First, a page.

How subprime is like Mt. Fuji

July 1, 2008

Mt Fuji

Analogies abound when it comes to assessing just how far the world has come in coping with the subprime mortgage crisis originating from the United States.

In American terms, the nine innings of baseball games are often invoked. In Japan, it is often how far up the mountain you’ve climbed.

Tatsuo Tanaka, deputy president of Bank of Tokyo Mitsubishi-UFJ, told the Reuters Japan Investment Summit that some fear the subprime debacle means one mountain peak has been scaled but another looms ahead.

While he doesn’t share those worries, the uphill slog is not over yet. “We are already past the fifth station,” he said in response to a question about where we stand in the crisis, referring to the half-way point in climbing a mountain in Japan. “The biggest part of the confusion is behind us. But in terms of impairment of capital, it is not over,” Tanaka said.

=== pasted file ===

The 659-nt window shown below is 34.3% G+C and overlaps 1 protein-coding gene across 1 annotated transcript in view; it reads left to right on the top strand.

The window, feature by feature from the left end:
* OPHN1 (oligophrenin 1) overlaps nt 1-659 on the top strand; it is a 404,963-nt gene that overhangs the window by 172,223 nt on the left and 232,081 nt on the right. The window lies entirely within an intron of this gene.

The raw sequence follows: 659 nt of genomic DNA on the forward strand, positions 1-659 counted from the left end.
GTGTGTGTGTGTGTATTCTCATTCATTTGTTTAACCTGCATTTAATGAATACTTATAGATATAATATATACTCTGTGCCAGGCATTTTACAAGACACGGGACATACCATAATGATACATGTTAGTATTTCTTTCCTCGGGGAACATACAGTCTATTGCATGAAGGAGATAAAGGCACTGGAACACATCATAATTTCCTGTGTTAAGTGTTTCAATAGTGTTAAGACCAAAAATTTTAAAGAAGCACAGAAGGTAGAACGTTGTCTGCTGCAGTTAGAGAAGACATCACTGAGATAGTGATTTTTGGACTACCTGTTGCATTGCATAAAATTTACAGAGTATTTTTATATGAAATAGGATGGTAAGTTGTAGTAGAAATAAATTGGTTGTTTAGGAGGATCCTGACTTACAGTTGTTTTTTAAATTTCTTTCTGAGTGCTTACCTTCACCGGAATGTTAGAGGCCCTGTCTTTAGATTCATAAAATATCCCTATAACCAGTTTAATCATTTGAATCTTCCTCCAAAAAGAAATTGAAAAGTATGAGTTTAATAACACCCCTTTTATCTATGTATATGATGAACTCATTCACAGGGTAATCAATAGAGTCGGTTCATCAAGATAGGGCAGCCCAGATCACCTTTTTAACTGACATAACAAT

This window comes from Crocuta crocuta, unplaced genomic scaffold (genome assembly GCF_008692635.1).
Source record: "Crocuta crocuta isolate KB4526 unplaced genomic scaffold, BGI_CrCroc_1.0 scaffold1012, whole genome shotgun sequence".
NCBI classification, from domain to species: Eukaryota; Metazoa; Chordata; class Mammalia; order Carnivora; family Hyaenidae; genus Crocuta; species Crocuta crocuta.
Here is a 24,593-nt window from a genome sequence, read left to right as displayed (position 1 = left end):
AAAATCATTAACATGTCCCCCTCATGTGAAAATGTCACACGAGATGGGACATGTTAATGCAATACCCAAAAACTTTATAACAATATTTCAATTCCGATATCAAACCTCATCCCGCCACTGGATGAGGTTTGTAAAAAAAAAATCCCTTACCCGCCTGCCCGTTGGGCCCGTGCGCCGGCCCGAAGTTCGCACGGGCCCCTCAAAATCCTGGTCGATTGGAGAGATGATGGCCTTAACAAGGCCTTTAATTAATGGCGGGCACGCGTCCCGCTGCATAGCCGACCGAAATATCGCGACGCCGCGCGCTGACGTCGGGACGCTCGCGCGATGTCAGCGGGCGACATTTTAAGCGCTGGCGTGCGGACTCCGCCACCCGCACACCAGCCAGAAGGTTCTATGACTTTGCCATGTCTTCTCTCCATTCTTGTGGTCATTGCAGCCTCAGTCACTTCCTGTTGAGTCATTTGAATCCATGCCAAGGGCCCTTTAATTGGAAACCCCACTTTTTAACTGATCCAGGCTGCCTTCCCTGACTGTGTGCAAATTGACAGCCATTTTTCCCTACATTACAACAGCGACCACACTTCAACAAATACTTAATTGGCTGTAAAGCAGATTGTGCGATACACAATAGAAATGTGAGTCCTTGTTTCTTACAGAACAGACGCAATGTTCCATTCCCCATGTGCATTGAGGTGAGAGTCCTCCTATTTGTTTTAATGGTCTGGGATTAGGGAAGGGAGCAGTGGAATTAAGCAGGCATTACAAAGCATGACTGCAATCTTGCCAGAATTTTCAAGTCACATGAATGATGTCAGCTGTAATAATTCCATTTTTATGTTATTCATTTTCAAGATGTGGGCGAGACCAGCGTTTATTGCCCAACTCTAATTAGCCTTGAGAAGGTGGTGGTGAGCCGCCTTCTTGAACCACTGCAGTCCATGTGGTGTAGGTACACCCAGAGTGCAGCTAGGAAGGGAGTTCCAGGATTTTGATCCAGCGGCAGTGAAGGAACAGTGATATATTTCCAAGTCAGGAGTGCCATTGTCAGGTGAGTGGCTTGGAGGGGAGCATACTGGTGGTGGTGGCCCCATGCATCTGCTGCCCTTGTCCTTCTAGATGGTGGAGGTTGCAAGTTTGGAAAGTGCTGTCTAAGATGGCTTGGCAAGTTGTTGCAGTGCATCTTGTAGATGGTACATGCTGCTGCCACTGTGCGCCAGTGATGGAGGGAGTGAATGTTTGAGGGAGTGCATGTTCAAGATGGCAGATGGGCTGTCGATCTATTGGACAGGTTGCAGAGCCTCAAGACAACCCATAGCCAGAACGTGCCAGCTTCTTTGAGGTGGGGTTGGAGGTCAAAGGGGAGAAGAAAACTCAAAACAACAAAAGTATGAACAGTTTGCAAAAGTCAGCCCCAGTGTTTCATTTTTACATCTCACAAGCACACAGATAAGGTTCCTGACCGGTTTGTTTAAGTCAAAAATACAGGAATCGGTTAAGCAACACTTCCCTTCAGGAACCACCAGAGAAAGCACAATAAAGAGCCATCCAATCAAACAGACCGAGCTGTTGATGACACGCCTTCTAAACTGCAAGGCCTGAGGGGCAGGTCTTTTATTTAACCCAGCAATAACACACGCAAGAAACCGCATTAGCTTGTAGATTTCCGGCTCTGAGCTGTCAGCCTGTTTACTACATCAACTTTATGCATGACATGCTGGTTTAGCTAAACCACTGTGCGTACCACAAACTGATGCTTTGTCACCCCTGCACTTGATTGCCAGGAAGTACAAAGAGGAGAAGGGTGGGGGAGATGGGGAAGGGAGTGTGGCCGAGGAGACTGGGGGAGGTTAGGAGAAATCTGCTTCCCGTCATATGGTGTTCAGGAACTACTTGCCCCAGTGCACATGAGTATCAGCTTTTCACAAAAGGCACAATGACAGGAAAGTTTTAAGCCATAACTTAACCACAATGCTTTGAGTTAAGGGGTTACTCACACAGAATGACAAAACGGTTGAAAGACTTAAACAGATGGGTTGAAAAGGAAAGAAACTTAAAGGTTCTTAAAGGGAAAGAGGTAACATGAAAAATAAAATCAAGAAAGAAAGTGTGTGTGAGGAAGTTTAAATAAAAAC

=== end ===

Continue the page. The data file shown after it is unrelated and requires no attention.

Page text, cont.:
So far subprime-related losses have totalled more than $400 billion, and that figure is still climbing.

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